Material and Methods

All molecular dynamics (MD) simulations were performed using the Amber12 suite of programs37 in explicit water (TIP3P)38 with a truncated octahedral box and a minimum distance of 10 Å between solute and box boundary. Potassium ions and chloride ions were included to neutralize the system and to adjust to physiological salt concentration of approximately 100 mM employing the Joung/Cheatham ion parameters for TIP3P water39,40. The simulations were carried out with the pmemd module of the Amber12 package using the ff99bsc0 and chi.OL3 force fields for nucleic acids41,42 and the ff99SB for proteins. The parameters by Spector et al. were used to describe the CPD damage43.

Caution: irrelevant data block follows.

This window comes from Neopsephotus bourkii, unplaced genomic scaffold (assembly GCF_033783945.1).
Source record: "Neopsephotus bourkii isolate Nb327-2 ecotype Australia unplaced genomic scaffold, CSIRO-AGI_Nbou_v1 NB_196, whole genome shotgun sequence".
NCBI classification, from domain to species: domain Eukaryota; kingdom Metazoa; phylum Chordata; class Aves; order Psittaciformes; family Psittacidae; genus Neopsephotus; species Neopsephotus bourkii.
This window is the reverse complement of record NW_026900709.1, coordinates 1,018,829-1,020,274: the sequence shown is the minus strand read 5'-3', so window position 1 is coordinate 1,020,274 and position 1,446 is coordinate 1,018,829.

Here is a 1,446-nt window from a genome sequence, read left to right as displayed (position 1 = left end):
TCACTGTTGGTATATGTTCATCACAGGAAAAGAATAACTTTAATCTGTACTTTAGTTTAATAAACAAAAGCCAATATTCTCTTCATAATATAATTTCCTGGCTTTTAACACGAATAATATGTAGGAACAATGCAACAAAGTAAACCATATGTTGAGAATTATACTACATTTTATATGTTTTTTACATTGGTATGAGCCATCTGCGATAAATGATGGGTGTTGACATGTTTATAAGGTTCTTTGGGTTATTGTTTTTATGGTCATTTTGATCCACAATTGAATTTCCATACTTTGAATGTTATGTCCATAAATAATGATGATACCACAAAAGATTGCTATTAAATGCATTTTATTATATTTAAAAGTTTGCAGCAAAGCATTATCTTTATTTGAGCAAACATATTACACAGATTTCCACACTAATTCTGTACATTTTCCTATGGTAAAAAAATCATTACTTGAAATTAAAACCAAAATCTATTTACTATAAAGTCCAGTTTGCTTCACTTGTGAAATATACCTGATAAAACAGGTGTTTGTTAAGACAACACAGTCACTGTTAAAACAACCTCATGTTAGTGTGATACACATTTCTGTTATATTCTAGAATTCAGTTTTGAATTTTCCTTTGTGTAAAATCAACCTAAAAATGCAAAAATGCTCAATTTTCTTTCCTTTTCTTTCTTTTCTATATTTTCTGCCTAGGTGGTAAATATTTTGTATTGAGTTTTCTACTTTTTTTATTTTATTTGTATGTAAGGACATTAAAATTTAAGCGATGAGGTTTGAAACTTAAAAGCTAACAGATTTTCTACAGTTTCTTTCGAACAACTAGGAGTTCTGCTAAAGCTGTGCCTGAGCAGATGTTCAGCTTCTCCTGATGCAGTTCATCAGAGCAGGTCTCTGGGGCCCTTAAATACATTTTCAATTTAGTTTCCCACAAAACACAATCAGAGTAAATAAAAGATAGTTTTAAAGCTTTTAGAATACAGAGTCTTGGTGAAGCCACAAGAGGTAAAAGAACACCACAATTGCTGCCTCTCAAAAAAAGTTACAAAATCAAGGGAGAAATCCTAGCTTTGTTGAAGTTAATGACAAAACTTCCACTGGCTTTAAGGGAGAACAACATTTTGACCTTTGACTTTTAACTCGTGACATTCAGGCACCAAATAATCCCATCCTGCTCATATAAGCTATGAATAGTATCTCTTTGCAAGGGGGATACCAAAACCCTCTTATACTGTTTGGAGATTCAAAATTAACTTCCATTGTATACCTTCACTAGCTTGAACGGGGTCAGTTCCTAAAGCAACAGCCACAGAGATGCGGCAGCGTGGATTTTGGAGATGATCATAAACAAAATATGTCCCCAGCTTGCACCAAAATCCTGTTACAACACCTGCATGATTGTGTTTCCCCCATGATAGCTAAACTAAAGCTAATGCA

The simulation systems were first minimized by a steepest energy descent method (1500 steps) and heated (each step 100 ps) to 300 K in three steps of 100 K, then followed by gradual removal of the positional restraints from 25 kcal/(mol Å2) to 0.5 kcal/(mol Å2) (in 5 steps) and a 1 ns unrestrained equilibration at 300 K. All bonds between heavy atoms were constraint using SHAKE37 allowing a time step of 2fs in all simulations. Duplex DNA with the regular sequence d(5′-TCGGCTTCGCGC/5′-GCGCGAAGCCGA) or the equivalent sequence containing a central CPD damage (termed: = CPD=) d(5′-TCGGC = CPD = CGCGC/5′-GCGCGAAGCCGA) were used in all simulations identical to the sequence in the crystal structure of a DNA repair complex with the Escherichia coli (E. coli) DNA-photolyase (pdb:1TEZ5 with two additional 3′-G:C base pairs. The addition creates a DNA with a central damage and avoids fraying of the termini during simulations.